A problem started back in the late ’80s. Maybe you remember those days. Corporations gobbled up a casino a week and, overnight, our business became the savior of Wall Street. Naturally, corporations expected the casino bosses to talk to stockholders and Wall Street wise guys and TV hosts and all that.

Trouble was, the bosses began giving speeches that their own people couldn’t understand. The staff would trade amazed looks. Whispers would fly around the room. Like, “What’s he talking about?”

Somebody had to settle this mess, so your faithful reporter took on the job. I wrote a bunch of columns I called “Translations from the Upper Casino Management.”

You can find some of them in my two books. Anyway, I solved the Wall Street problem. Now there’s a new crisis.

Direct marketing screwed up everything. Just imagine-knowing exactly what you got for your advertising dollar. Unheard of. Then came the Internet. It’s direct marketing, too. Finally, slots took over the business. The “Marketing Speak” these three factors have spawned is just awful. So, I’m stepping in again as the visiting translator.

What he said: “Metrics are very important to our survival. If you don’t have metrics, how can you function? It’s basic marketing these days, this metrics business. The marketing magazines use it a dozen times on every page. We used to look at the daily statement from accounting to see how we were doing. Now, that wastes too much time, so we call in our metrics experts. They snap the answer right off. It’s impossible to fool these guys with a daily revenue report. They laugh. Metrics-it’s the know-all and be-all of our slot machine business.”

What he thought: “The stockholders think I’m “with it” when I throw around these new phrases. I learned about metrics just this week. It’s hip-know what I mean? But just for fun I checked my payroll this morning. We got three people in the marketing department and 16 people in the Metrics department-and my head metrics guy wants to hire five more. Okay, so they know the figures. But what else do they do? I mention metrics to my slot manager, and he looks at me like I’m from another planet or something.”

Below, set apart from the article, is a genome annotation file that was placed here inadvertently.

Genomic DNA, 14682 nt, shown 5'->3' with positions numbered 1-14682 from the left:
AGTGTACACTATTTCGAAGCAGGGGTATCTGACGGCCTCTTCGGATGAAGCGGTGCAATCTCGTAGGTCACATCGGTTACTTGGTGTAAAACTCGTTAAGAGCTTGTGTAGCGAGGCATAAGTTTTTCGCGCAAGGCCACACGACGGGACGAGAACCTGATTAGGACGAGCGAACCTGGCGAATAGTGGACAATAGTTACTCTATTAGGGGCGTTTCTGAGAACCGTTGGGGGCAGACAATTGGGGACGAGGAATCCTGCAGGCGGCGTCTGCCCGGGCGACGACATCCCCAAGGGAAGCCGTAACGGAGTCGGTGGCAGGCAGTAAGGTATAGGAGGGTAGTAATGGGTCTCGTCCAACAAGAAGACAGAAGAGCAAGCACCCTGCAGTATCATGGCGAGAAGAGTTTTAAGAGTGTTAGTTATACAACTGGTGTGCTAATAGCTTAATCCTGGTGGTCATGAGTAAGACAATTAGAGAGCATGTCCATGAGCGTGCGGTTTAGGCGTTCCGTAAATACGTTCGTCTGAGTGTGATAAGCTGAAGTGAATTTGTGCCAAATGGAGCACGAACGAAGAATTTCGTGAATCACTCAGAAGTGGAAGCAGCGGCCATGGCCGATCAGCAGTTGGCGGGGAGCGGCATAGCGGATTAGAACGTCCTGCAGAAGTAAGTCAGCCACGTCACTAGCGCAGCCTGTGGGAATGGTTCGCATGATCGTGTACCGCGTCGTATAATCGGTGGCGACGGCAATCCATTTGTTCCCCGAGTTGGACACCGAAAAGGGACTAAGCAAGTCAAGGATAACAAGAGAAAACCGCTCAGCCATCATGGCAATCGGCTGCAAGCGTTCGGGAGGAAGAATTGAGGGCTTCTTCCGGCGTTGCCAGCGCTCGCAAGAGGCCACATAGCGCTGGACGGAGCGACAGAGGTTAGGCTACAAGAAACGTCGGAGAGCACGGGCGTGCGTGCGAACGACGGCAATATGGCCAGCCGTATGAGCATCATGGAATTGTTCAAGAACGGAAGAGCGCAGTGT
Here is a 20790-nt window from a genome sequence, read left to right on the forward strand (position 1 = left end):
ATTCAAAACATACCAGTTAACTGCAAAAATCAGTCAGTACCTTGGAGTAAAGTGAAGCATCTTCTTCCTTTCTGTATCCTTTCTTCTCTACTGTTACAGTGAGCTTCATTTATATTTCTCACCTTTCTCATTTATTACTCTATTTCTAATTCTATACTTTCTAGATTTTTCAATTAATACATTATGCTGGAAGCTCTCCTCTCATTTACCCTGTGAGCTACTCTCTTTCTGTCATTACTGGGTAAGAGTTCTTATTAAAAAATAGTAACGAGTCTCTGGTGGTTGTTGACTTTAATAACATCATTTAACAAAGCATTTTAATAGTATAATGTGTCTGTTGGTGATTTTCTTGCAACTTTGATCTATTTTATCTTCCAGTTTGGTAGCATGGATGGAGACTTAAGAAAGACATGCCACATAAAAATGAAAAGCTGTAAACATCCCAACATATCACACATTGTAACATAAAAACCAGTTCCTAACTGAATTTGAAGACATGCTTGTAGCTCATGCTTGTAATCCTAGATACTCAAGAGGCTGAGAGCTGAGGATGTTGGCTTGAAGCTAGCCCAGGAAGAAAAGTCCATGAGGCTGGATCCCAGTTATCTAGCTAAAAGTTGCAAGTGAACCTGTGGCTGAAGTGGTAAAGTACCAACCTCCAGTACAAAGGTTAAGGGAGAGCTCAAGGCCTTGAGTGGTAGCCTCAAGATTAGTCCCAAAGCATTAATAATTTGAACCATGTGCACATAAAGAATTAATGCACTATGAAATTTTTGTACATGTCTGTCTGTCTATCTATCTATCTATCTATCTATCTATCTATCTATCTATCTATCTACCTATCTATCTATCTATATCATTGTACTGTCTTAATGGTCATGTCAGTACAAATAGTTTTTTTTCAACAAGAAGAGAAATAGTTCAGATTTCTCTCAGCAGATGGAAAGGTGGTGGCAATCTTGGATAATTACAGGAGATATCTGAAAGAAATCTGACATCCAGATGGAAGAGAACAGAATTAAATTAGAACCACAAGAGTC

What he said:“I’ve asked my marketing director to make a deal with www.FindersKeepersLW.com. These guys have a satellite with a powerful long-range camera. They can zoom in on a guy dumping his trash and pull out name and address, bank account numbers and investments. Can you imagine the high-end list we could put together? I mean, Shazam!“

What he thought:“I let my Internet experts sell me this deal. Now, I’m not sure if it’s a 100 percent legal. I swear, if the Feds get after me, I’m going to march over to the IT office and tear somebody’s arm off.”

What he said: “I think we need to change our slot marketing strategy. First thing I want is a shift in positioning to eco-friendly. Paint the machines green if you have to. Hand out carrots and celery to the players. Give away carbon credits instead of cash. The newspapers and TV people will love us.”

What he thought:“I subscribed to a couple of direct marketing magazines, so my people think I’m right on top of every new development. I hope to God they don’t ask me to explain anything. Sure, I’d like a switch in strategy. But I’m not proud. I tell my people to drag the players in here by the heels if they have to. Just once I’d like to make forecast and get the corporate office off my back.”

What he said:“I’m looking for a new person to oversee our slot marketing. Our ideal candidate must possess seven to ten years of direct mail experience, have excellent database, circulation, planning, quantitative and analytical skills, strong oral and written communication, and must be familiar with modern marketing database systems.”

What he thought:“The corporate office wrote the description for me. Right away I know I’m in trouble. Who ever heard of a guy like that? So I take the description over to show my minister. ‘Whadda ya think?’ I asked him. He leaves the room and comes back a couple of minutes later. ‘I just talked to God,’ he says. ‘He turned down the job. Wanted to know what ‘analytical’ means.’ Don’t laugh. You got any better ideas?”

What he said: My slot manager came up with a breakthrough idea that will get us more press than any casino in history, and I’ve saved the announcement just for you, our stockholders. The idea is-a robot slot machine. As this gentle giant (he’s 6-foot-5) strolls the casino, he stops and lets customers play his built-in $5 dollar slot machines. Just think of it. If play drops off in one section of the casino, we send in the robot. People can’t resist him.”

What he thought: “We’re taking a little chance here. Once and a while the big guy’s machinery goes haywire. The other day he walked right through a wall. And now and then he gets a little testy and throws things, like people, if the engineers don’t fawn over him. My staff says they’ve changed his wiring and he should be OK. But he stays in the warehouse until our lawyers check him out and give us the OK. He doesn’t like lawyers, by the way.”

What he said: ‘There is a revolution in the CPG market, and more of our customers demand one-on-one interaction. Which means we must improve our CRM strategy and beef up our ROI calculations. Also take a second look at our SMS marketing and WAP banner ads while making sure our privacy regulations conform to HIPAA regulations.”

What he thought: “My PR guy wrote this and I only had time to go over it once before I spoke to the corporate meeting. All right, so I don’t know what all the initials mean. It’s not a federal crime, is it? I get a little hot when the marketing writers think you know what every set of initials means and they don’t spell out one damned thing. What do they think I do-spend my days reading marketing stuff? Dopes!”